The real estate asset class in Canada, mortgages, in particular, because of the insured nature, on the one hand, or the high down payment requirements, tends to be a very “capital-lite” and ROE-accretive, one of the highest ROE, I’ll call it “loan categories” for the banks. So, as real estate slows down, as growth of mortgages slows down, the factor will be a bit of a headwind, if you will, to the ROE of the banks, but the banks are operating at this mid-teens ROE level, like I said, or very high capital levels. So, it’s not a huge concern of ours, but it’s something that is factoring into our TRM estimates.
Daniel Stanley: That’s great, guys, thank you very much. This has been a great session. I think the two things that I’ve jotted down that really stick with me, Chris, were your discussion about the focus on quality dividend-growers, and Canadian banks certainly fit into that category. The dividend ETFs are not focused on yield; they’re focused on looking at quality dividend-growing companies. Sohrab, the one point you made that stuck with me is for all those armchair economists out there who are trying to forecast a recession, but looking at the banks and that the rules of thumb that you can look at things like commercial loan growth, look at the dividend growth trajectory, look at credit-reserve-building, and also their capital ratios as indicators of what the banks may be preparing for in the future. So, thanks for all of that insight. Folks, as a reminder, you can get exposure to Canadian banks via ZEB and ZWB. All four ETFs trade actively on the TSX. You can get exposure to US banks, which we did not talk about today, by the BMO Equal Weight US Banks Hedged to CAD Index ETF (Hedged Units) (ZUB) and the BMO Equal Weight US Banks Index ETF (ZBK), or the BMO Covered Call US Banks ETF (ZWK).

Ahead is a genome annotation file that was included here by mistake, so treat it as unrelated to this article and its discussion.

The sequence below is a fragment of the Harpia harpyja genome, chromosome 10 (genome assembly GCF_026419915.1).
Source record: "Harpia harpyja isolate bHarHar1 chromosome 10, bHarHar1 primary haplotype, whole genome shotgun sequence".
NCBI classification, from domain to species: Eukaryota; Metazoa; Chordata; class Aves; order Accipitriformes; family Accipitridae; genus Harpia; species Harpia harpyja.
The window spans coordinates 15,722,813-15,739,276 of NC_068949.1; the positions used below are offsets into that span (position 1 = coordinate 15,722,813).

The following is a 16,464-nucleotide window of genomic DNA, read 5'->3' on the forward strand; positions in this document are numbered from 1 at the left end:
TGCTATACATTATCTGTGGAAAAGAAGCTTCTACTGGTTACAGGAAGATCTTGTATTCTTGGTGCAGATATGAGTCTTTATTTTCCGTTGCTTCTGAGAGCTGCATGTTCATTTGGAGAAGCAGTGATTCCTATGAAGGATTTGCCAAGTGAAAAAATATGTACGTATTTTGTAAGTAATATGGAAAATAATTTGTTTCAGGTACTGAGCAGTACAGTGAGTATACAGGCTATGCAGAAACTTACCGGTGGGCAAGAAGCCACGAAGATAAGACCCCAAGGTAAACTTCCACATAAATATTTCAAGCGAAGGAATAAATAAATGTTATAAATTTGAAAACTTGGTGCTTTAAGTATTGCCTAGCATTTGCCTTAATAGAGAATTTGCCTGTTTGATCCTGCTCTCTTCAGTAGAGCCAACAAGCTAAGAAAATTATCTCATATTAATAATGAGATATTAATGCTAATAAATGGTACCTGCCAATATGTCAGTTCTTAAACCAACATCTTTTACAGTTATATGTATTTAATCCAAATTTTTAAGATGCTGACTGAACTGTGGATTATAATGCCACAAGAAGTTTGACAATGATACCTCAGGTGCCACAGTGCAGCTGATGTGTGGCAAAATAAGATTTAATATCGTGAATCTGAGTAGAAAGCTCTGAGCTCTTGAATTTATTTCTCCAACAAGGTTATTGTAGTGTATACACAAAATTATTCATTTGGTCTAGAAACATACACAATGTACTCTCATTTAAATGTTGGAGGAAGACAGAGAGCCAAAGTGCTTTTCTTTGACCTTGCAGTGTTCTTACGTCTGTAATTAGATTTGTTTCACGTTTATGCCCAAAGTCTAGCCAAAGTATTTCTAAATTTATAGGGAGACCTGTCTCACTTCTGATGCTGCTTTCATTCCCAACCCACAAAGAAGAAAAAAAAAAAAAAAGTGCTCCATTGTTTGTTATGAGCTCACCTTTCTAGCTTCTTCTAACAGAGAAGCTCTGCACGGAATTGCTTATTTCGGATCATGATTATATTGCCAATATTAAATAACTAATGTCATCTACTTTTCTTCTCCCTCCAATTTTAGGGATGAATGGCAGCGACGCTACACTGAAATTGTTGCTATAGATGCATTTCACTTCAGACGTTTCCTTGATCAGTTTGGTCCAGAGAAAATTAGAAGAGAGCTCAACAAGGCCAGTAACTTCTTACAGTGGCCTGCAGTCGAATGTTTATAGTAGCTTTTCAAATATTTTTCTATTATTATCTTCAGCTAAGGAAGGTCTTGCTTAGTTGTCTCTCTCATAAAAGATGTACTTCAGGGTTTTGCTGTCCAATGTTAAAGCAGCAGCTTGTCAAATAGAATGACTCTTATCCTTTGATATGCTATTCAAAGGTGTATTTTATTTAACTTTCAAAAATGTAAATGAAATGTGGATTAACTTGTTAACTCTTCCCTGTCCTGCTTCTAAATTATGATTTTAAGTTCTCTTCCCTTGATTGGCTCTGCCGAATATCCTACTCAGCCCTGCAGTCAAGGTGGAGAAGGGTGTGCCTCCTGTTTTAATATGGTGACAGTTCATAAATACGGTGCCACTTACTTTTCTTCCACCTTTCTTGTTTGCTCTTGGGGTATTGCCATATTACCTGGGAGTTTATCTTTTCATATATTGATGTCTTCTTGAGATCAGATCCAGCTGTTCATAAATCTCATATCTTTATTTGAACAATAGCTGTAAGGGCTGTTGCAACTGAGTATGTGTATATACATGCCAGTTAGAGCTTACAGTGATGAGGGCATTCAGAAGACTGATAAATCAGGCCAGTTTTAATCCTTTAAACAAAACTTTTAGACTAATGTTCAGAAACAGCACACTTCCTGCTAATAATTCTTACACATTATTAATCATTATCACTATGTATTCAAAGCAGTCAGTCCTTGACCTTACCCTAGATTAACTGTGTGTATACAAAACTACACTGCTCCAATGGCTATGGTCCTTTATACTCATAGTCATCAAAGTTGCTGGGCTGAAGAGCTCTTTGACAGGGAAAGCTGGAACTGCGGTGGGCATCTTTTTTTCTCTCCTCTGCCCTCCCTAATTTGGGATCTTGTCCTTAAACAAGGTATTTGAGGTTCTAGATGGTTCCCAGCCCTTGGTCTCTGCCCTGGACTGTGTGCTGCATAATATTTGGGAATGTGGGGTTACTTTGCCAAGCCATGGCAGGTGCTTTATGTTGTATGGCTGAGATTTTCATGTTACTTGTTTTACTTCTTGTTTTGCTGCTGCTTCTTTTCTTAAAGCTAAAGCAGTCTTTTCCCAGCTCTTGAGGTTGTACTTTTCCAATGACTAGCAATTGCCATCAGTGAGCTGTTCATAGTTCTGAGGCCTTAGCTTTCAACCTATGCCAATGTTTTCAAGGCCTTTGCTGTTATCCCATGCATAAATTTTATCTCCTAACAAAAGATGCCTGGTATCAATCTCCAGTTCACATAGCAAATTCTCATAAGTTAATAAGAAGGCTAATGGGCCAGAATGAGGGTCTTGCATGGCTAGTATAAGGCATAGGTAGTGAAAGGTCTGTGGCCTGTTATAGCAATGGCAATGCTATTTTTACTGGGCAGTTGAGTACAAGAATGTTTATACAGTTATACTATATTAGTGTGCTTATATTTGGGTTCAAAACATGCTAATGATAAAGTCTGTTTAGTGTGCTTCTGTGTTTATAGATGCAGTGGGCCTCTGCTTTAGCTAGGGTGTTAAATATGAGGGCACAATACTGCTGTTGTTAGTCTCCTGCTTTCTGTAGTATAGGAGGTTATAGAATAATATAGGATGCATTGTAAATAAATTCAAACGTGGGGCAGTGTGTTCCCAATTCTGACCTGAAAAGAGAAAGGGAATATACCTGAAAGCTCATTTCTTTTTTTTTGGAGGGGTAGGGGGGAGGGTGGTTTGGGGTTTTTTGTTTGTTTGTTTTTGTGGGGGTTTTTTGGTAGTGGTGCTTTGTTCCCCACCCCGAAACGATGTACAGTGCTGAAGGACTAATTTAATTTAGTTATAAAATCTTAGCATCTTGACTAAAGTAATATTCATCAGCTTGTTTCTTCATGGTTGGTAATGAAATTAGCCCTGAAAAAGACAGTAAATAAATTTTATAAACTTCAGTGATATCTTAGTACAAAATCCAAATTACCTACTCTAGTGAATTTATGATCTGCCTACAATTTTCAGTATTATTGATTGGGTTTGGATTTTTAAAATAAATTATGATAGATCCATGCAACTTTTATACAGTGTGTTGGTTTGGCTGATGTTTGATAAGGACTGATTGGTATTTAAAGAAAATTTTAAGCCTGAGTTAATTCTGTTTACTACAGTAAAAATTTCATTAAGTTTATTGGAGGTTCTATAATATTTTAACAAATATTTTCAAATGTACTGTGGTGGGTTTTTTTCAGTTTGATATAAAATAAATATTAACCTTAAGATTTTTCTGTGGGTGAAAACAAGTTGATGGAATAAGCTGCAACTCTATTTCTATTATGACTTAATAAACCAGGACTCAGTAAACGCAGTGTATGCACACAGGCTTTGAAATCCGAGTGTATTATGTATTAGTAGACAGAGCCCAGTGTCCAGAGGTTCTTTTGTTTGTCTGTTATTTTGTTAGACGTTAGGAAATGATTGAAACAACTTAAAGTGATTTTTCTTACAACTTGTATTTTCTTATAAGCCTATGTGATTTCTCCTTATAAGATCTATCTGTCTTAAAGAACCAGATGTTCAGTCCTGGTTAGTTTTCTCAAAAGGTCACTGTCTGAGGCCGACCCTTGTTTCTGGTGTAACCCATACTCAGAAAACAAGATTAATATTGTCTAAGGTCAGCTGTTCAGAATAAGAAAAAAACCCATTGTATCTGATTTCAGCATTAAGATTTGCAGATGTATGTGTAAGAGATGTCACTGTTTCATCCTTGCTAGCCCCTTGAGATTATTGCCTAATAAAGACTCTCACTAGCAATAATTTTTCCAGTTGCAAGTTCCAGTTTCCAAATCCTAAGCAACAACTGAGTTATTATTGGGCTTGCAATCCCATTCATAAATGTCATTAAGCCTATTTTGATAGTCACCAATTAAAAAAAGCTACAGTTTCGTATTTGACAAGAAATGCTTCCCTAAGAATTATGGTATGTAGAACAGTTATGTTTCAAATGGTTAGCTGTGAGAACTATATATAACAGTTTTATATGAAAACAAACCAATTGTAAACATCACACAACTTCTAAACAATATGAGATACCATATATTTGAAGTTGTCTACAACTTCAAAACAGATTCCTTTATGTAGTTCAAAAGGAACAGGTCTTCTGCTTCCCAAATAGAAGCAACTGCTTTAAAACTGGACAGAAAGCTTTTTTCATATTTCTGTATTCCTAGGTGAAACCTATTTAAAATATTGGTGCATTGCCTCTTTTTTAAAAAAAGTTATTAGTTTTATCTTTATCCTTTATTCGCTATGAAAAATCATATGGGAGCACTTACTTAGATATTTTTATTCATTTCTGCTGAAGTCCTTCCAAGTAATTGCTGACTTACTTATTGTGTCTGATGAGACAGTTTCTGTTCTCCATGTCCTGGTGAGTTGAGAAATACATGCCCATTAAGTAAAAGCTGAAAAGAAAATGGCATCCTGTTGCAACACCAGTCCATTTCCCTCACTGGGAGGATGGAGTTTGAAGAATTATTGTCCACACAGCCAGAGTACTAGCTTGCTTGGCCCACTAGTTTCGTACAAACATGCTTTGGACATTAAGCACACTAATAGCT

If you have any questions, please visit our ETF Dashboard at bmoetfs.ca for research, news and insights. That’s all for today, folks, thank you for tuning in. Please join us in mid-September for the next update on Canadian banks.